db_home.0.database.0.character_set:       "" => "AL32UTF8"
  db_home.0.database.0.db_backup_config.#:  "" => "<computed>"
  db_home.0.database.0.db_name:             "" => "TEST"
  db_home.0.database.0.db_workload:         "" => "<computed>"
  db_home.0.database.0.ncharacter_set:      "" => "AL16UTF16"
  db_home.0.database.0.pdb_name:            "" => "TESTPDB"
  db_home.0.db_version:                     "" => ""
  db_home.0.display_name:                   "" => "HOME1"
  disk_redundancy:                          "" => "<computed>"
  display_name:                             "" => "<computed>"
  domain:                                   "" => "<computed>"
  freeform_tags.%:                          "" => "<computed>"
  hostname:                                 "" => "testhost"
  last_patch_history_entry_id:              "" => "<computed>"
  license_model:                            "" => "LICENSE_INCLUDED"
  lifecycle_details:                        "" => "<computed>"
  listener_port:                            "" => "<computed>"
  node_count:                               "" => "1"
  reco_storage_size_in_gb:                  "" => "<computed>"
  scan_dns_record_id:                       "" => "<computed>"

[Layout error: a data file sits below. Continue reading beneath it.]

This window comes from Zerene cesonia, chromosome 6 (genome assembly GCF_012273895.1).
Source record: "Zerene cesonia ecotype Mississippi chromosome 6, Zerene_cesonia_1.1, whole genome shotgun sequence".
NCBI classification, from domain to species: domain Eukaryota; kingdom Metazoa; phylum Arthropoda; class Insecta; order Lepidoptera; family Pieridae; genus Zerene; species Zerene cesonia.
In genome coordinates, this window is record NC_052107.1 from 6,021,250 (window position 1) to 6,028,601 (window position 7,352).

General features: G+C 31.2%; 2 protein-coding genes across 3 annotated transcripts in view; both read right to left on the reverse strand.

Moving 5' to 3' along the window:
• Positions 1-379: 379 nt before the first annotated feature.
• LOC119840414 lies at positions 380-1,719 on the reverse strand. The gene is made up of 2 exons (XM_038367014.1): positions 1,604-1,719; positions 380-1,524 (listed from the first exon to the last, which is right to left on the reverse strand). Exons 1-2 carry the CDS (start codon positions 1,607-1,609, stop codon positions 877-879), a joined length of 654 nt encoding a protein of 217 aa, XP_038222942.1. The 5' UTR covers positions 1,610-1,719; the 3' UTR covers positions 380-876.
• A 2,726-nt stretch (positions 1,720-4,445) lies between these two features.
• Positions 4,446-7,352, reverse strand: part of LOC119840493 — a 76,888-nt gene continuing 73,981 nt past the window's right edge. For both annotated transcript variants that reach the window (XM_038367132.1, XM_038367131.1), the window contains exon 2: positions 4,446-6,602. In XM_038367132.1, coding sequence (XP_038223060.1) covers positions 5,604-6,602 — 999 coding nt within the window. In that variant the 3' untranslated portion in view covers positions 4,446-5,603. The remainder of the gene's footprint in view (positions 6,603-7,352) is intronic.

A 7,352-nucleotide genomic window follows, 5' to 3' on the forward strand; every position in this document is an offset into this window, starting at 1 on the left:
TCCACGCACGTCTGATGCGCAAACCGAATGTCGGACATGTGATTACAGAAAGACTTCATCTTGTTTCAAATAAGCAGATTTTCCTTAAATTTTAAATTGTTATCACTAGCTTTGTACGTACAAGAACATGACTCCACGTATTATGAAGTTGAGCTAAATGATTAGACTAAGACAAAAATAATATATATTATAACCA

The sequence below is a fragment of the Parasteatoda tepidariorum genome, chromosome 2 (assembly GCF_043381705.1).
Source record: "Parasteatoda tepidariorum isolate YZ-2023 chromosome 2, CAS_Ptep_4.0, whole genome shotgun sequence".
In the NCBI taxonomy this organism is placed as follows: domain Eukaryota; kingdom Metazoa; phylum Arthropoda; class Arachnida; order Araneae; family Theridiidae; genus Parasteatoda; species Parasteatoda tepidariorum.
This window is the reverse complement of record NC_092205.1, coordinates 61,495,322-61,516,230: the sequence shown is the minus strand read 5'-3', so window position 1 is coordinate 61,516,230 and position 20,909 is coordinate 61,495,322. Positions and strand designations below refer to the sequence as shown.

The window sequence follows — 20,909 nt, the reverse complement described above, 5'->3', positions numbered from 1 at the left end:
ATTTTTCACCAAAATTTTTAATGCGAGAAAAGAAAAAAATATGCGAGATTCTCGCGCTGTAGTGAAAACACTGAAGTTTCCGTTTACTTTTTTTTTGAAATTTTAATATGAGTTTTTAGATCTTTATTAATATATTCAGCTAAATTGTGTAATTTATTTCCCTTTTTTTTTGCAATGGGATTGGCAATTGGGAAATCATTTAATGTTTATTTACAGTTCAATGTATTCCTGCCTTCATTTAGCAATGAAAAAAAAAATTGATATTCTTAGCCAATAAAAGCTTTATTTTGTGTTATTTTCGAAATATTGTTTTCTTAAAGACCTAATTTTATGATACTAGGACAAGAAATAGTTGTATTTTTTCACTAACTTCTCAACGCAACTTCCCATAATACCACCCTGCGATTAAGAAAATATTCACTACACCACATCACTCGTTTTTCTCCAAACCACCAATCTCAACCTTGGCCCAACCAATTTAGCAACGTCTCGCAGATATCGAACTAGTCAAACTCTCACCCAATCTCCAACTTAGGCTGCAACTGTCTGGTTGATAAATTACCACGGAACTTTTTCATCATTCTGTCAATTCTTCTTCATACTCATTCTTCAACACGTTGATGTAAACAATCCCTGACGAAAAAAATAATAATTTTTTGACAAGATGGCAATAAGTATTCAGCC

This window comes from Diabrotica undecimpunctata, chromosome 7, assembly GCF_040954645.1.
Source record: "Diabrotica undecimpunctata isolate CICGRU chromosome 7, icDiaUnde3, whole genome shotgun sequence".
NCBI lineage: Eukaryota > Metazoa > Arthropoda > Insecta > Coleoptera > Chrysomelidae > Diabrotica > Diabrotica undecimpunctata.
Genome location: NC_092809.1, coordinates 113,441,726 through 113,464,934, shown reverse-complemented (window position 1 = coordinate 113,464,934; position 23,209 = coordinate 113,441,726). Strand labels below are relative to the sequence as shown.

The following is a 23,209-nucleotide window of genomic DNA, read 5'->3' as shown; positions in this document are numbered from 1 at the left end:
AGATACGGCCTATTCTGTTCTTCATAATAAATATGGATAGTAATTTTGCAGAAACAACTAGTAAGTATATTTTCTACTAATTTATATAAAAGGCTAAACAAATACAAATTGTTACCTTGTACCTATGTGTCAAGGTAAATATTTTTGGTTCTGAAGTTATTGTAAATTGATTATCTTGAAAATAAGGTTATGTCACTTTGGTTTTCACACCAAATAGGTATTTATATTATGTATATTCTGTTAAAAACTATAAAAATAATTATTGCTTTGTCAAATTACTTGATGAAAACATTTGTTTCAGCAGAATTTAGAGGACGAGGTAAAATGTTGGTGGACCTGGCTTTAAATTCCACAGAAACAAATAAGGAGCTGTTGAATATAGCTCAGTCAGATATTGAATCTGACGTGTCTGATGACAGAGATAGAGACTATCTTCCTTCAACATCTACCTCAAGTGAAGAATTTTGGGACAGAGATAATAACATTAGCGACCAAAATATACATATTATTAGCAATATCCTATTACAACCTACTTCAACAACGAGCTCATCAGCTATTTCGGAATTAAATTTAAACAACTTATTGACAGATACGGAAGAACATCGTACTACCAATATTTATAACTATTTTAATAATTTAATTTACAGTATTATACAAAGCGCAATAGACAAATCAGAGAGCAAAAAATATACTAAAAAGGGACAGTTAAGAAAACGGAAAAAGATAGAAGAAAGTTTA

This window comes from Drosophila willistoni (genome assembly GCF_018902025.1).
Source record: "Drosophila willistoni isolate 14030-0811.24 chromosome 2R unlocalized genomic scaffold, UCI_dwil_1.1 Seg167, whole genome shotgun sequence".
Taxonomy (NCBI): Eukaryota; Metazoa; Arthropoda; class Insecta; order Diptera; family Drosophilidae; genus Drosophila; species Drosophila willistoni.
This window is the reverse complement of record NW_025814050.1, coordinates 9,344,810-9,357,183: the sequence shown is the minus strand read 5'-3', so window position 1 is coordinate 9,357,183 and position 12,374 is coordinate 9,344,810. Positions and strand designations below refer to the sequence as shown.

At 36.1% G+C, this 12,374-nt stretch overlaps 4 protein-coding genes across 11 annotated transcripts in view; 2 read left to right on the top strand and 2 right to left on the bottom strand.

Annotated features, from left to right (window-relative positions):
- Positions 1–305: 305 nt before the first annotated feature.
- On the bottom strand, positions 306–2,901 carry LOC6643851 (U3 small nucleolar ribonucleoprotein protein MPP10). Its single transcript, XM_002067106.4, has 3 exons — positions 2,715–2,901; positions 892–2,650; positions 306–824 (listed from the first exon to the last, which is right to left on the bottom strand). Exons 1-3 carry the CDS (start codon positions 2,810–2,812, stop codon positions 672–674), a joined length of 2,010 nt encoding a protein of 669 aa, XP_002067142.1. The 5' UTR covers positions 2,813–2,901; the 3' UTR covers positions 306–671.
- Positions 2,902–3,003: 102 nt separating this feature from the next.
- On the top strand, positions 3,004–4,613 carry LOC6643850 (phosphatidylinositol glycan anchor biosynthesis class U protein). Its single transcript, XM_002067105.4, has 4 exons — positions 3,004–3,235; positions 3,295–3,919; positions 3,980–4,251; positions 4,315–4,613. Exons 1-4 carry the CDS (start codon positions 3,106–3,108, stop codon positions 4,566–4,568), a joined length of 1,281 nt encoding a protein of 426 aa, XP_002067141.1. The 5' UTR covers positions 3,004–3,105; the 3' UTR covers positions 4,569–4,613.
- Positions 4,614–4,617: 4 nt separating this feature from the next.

scan_ip_ids.#:                            "" => "<computed>"
  shape:                                    "" => "VM.Standard2.8"
  sparse_diskgroup:                         "" => "<computed>"
  ssh_public_keys.#:                        "" => "1"
  ssh_public_keys.0:                        "" => "ssh-rsa xxxxx"
  state:                                    "" => "<computed>"
  subnet_id:                                "" => ""
  time_created:                             "" => "<computed>"
  version:                                  "" => "<computed>"
  vip_ids.#:                                "" => "<computed>"

oci_database_db_system.CreateDBSystem: Creation complete after 1h14m19s (ID:

Creating database on VM shape usually seems to take around one hour at least with 2.1, 2.2 and 2.8 shapes. I still need to test if RAC has any impact on creation time.

Accessing the database

Now when system is running I can login to my jump server and further log on to my database instance (remember I allowed port 22 only from public subnet’s private CIDR block) after I have found out the private IP which was assigned to it. Looking from the console I see it has IP in the private subnet I created earlier.

[opc@public-1 ~]$ ssh -i mykey.ppk opc@
Last login: Mon Mar  4 18:00:30 2019 from
[opc@testhost ~]$ ps -ef|grep pmon
opc       1786 98997  0 20:51 pts/0    00:00:00 grep pmon